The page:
It was 20 years ago last month that GE Aviation and Pratt & Whitney finalized the agreement to create Engine Alliance. Originally launched to develop a jet engine for Boeing’s 747-500X/600X aircraft, Engine Alliance’s GP7200 engine found its home as on the Airbus A380. Today the GP7200 engine powers more than 115 A380s, which is 60 percent of the world’s A380 fleet in service.
The engine has proven itself as a strong performer in the field and maintains its position as the quietest, most reliable and most fuel efficient with more than $1 million annual fuel costs savings per aircraft for operators. Along with revenue-sharing partners MTU Aero Engines, Safran Aero Boosters and Safran Aircraft Engines, Engine Alliance is celebrating its two decades of aviation history in a video featuring past and current Engine Alliance leaders who discuss the partnership’s launch and successes.
Let’s take a photographic walk down Engine Alliance’s memory lane for 20 of its biggest highlights (click on the date for more information on each event).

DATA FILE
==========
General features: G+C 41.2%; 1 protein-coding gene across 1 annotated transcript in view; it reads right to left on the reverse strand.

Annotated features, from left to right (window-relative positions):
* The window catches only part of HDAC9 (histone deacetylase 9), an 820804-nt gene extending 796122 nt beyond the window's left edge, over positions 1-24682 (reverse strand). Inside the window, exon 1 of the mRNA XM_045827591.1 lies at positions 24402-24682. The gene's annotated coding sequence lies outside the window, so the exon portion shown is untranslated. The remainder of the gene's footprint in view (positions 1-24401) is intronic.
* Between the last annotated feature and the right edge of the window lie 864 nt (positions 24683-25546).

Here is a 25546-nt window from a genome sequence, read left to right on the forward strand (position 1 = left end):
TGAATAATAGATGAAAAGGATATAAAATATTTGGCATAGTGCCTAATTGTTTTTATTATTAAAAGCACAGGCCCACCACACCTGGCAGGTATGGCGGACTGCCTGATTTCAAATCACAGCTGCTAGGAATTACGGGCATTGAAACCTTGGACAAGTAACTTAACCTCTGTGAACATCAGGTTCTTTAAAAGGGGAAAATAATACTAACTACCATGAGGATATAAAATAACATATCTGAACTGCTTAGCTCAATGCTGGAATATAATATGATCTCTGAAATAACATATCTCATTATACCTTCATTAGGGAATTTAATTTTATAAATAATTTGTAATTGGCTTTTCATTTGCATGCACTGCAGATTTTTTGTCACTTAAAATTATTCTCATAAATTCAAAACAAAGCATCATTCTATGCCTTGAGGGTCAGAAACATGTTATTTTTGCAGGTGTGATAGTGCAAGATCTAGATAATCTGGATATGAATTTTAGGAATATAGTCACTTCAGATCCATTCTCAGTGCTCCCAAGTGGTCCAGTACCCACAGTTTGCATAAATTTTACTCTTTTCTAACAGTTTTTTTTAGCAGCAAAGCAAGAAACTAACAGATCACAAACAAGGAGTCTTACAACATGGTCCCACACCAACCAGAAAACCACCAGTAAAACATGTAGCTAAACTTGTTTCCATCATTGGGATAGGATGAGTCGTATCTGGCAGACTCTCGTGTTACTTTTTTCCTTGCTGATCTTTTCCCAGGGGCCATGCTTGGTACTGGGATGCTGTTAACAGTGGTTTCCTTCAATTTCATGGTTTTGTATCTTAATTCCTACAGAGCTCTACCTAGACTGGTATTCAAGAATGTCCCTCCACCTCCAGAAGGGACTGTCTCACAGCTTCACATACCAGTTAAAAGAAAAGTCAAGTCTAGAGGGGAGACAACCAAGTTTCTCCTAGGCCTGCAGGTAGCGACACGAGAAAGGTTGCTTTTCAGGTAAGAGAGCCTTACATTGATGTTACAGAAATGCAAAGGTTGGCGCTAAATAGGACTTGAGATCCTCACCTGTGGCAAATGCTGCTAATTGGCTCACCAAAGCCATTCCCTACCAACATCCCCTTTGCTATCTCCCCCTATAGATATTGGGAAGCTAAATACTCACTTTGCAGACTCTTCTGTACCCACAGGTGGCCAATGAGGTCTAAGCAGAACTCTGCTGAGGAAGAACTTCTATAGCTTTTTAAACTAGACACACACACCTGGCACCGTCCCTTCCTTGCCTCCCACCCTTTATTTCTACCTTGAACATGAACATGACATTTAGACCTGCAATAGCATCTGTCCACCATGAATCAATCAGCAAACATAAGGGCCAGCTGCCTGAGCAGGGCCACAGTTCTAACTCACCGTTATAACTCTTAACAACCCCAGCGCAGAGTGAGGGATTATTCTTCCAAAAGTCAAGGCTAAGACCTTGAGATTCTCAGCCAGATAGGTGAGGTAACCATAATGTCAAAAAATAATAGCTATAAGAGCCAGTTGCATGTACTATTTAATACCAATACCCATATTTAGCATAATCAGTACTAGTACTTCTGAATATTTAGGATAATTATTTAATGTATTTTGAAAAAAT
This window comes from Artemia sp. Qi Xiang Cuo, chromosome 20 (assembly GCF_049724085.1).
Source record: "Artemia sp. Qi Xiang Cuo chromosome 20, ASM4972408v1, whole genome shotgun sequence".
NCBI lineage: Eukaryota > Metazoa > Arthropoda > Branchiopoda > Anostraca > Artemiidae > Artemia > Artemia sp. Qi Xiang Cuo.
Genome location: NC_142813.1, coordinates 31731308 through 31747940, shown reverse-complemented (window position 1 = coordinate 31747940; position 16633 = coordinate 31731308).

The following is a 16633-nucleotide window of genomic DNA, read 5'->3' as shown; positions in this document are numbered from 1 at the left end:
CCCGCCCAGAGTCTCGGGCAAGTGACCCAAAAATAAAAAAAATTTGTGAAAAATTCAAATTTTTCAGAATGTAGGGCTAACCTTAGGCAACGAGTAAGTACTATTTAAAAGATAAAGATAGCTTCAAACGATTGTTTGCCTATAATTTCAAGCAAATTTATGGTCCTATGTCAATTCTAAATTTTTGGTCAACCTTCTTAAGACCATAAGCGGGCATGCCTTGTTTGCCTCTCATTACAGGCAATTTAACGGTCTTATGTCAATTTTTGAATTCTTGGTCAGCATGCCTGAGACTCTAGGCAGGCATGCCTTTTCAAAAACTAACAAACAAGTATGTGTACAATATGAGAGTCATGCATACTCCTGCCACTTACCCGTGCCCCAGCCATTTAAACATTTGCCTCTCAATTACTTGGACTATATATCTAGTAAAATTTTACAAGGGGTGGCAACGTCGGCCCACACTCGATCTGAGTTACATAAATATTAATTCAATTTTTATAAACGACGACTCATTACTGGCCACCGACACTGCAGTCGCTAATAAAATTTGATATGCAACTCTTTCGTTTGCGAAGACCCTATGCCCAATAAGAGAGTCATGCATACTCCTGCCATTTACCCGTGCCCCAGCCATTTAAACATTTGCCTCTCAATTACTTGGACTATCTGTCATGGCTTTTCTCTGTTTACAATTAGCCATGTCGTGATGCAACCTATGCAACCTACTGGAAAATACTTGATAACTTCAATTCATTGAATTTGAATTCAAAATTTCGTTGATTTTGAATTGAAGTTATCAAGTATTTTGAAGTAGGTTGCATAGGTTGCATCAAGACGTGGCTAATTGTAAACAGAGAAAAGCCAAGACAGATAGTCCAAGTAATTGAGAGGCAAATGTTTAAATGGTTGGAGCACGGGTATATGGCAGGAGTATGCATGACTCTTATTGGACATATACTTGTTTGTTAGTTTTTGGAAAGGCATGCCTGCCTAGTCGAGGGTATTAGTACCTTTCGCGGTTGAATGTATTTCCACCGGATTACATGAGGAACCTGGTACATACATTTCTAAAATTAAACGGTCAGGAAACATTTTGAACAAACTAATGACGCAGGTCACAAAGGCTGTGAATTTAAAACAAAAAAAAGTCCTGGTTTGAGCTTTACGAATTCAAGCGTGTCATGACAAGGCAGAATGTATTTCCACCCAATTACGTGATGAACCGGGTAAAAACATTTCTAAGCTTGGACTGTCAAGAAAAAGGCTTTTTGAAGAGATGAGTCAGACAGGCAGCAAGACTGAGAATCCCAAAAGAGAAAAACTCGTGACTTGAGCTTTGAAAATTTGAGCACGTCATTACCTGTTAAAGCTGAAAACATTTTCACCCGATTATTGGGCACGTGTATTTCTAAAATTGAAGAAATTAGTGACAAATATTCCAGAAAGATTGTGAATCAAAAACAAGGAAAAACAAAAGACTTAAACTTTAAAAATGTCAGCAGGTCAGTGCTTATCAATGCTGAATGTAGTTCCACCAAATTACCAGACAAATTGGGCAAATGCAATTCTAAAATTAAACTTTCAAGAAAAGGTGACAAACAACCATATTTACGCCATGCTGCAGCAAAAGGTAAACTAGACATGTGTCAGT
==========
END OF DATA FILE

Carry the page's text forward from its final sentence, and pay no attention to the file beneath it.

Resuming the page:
May 8, 1996: GE and Pratt & Whitney sign an initial agreement to jointly develop a new jet engine for the Boeing 747-500X/-600X aircraft. This agreement was finalized in August with the formation of Engine Alliance.
September 7, 1998: While Engine Alliance was initially formed to develop an engine for the Boeing 747-500X/-600x, the company signed a Memorandum of Understanding with Airbus in 1998 to develop an engine for Airbus’ A3XX high-capacity aircraft, which became the A380.
July 24, 2000: A nine-stage, 3D aero engine core for the GP7200 program was tested from March through June 2000 and met or exceeded all goals, leading to the detailed design of the full engine in 2001.
May 29, 2001: Air France’s order for 10 EA-powered A380s launched the engine program.
February 28, 2002: At the 2002 Singapore Airshow, Emirates signed an agreement to purchase 22 firm EA-powered A380s with option for an additional 10 aircraft. In all, Emirates ordered 90 total EA-powered A380s, making the airline the largest operator of Engine Alliance engines.